A glance at the front page of any respectable newspaper these days is a recipe for depression. Here’s a quick dose.
“Help! The Punjabi army is killing Baloch women and children”, shriek Baloch sub-nationalists. “Rubbish”, retorts the army spokesman, “paramilitary forces are flushing out terrorists and miscreants who have been blasting gas and communication infrastructure and lobbing rockets at the paramilitary forces”. It is pointed out that “the miscreants” also tried to shoot down a helicopter carrying the Inspector-General of the Frontier Corps and aimed rockets at the public gathering addressed by President-General Pervez Musharraf, during his last visit to Kohlu in Marri tribal area in Balochistan. “What did they expect? That we’d shower them with flowers?” he asks in exasperation.
“Help! The Punjabi army is killing Pathan, Uzbek and Chechen Islamic warriors in the tribal areas of Waziristan.” “Rubbish”, retorts the army spokesman, “these are not Islamic warriors. They are common thugs, extortionists, terrorists and miscreants who have been ambushing convoys, kidnapping locals, stirring up cross border trouble, fomenting attacks on Pakistan’s Western allies and launching assassination attempts on President-General Pervez Musharraf”. “What did they expect? That we’d shower flowers on them?”
“Help! The Punjabi army wants to choke us with the Kalabagh Dam”, wail the Sindhis. “Help! The Punjabi army wants to drown us in the Kalabagh Dam”, flail the Pathans. “Rubbish”, retorts the army spokesman, “it’s now or never for the Kalabagh Dam. If we don’t build it, all of us – Punjabis, Sindhis, Pathans and Baloch – will be squeezed for water and energy in time to come”.
“Help! The Punjabi army wants to deprive me of my rightful due as prime minister of Pakistan”, bemoans former prime minister Benazir Bhutto in exile. “Rubbish”, retorts the ubiquitous army spokesman, “she has been charged with corruption in Pakistan and in Switzerland. She will be arrested when she returns. What does she expect? That we’d garland her at Lahore airport as the long lost saviour of Pakistan?”
“Help! The Punjabi army has banished me from Pakistan”, cries former prime minister Nawaz Sharif in his gilded cage in Jeddah, “all I ever wanted was to be Amir ul Momineen”. “Rubbish”, retorts the army spokesman, “he tried to kill a planeload of passengers, including President-General Pervez Musharraf; he wanted to set up a personal dictatorship; he was corrupt as hell; he bargained to be exiled. What does he expect? That we’ll welcome him back with open arms and elevate him to the prime ministership again?”
If General Musharraf’s enemies are a troublesome and even treacherous lot, his friends are rotten too. The MMA was once amongst his few chosen business partners. It was facilitated with 60 seats in the national assembly, the slot of the honourable and loyal leader of the opposition, a ringside seat in the National Security Council, the nazimship of the city of Karachi and government in the NWFP. Now it is accusing him of being an “agent of America” and desperate to see his back. The MQM is another such fair weather friend. Once it was at the receiving end of the stick in Karachi from the Punjabi army. Now it is in bed with it. In three quick public manifestations of fickleness, it articulated the sentiment that the KBD should not be built without a national consensus; then it threatened to quit the alliance with Islamabad if the KBD were built without a consensus; now it has somersaulted and helped the Sindh government kill an opposition sponsored resolution in the Sindh provincial assembly against the KBD! The ruling PMLQ is also not without its cussed Forward Blocs and opportunist renegades. Worse, not a single member of its allies in Sindh or the NWFP, including the current Sindhi chief minister and the current Pathan interior minister, are ready to come out openly in support of the KBD. This is compounded by the fact that the provincial and federal government’s great media managers, who have showered unaccounted largesse on Sindhi newspaper owners in the past, have been unable to even convince them to carry pro-KBD ads in their newspapers.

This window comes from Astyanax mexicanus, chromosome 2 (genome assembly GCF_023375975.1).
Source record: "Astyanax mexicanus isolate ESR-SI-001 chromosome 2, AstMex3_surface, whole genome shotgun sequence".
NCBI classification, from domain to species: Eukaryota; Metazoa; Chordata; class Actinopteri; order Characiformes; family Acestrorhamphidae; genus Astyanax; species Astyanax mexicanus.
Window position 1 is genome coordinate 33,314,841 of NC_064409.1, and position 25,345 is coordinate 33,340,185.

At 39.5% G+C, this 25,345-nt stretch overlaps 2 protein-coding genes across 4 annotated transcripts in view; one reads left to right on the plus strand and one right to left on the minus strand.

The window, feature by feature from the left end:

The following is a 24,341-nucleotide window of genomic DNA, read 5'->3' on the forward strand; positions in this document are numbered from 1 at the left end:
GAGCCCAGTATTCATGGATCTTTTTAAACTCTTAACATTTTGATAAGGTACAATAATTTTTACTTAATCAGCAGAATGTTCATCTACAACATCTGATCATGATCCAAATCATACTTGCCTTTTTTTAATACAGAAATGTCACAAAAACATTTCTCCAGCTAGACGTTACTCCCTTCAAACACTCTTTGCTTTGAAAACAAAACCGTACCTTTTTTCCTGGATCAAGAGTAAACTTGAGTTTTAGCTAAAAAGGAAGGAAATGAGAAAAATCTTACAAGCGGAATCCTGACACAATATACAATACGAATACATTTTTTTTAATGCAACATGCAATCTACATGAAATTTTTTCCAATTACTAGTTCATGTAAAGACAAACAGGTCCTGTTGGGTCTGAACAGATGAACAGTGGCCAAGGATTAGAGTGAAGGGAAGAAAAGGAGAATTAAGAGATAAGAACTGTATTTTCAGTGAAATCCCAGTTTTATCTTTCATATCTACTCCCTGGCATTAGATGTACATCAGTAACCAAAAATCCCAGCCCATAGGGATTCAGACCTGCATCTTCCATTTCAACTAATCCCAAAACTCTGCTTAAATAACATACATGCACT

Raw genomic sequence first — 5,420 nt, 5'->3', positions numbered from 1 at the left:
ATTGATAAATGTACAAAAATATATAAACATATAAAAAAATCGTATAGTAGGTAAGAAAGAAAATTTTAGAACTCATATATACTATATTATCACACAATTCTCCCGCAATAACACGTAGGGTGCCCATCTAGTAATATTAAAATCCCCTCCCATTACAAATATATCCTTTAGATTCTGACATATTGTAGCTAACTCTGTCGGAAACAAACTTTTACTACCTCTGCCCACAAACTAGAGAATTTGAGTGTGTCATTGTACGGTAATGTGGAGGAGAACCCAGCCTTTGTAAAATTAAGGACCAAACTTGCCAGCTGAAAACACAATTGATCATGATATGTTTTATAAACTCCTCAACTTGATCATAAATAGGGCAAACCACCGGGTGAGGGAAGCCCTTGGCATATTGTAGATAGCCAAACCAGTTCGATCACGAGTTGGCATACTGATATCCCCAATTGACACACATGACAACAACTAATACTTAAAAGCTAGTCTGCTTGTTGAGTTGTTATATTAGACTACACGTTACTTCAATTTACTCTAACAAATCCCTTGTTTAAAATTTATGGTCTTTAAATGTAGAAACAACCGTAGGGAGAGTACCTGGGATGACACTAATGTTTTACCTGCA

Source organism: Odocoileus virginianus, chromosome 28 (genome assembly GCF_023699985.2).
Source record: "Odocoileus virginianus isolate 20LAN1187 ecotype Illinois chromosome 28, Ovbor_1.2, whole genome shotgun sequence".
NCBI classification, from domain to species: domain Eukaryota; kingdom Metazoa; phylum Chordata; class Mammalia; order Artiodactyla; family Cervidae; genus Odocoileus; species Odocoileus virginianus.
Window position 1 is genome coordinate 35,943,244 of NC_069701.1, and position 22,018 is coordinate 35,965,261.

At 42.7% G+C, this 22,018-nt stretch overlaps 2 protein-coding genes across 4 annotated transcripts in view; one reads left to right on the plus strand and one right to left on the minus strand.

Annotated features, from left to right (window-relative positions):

Why must General Musharraf personally, and the Pakistan army institutionally, bear the burden of Pakistan which is a difficult country to govern even at the best of times? Because they have consciously edged out the big players and are clutching at the coattails of the also-rans. Why must General Musharraf open so many bitter fronts in the run up to general elections two years hence? Because he thinks the civilians are no good, they cannot be trusted to share power and manage the country effectively and judiciously, therefore now is as good a time as any for him to get on with it.
This is bad strategy. First it was a lack of democracy, now a deficit of federalism is threatening to undermine General Musharraf’s agenda. This is the wrong time to alienate the key civilian stakeholders. Instead, he should be thinking of giving them a share in the pie so that they can shoulder responsibility for the hard national decisions that lie ahead.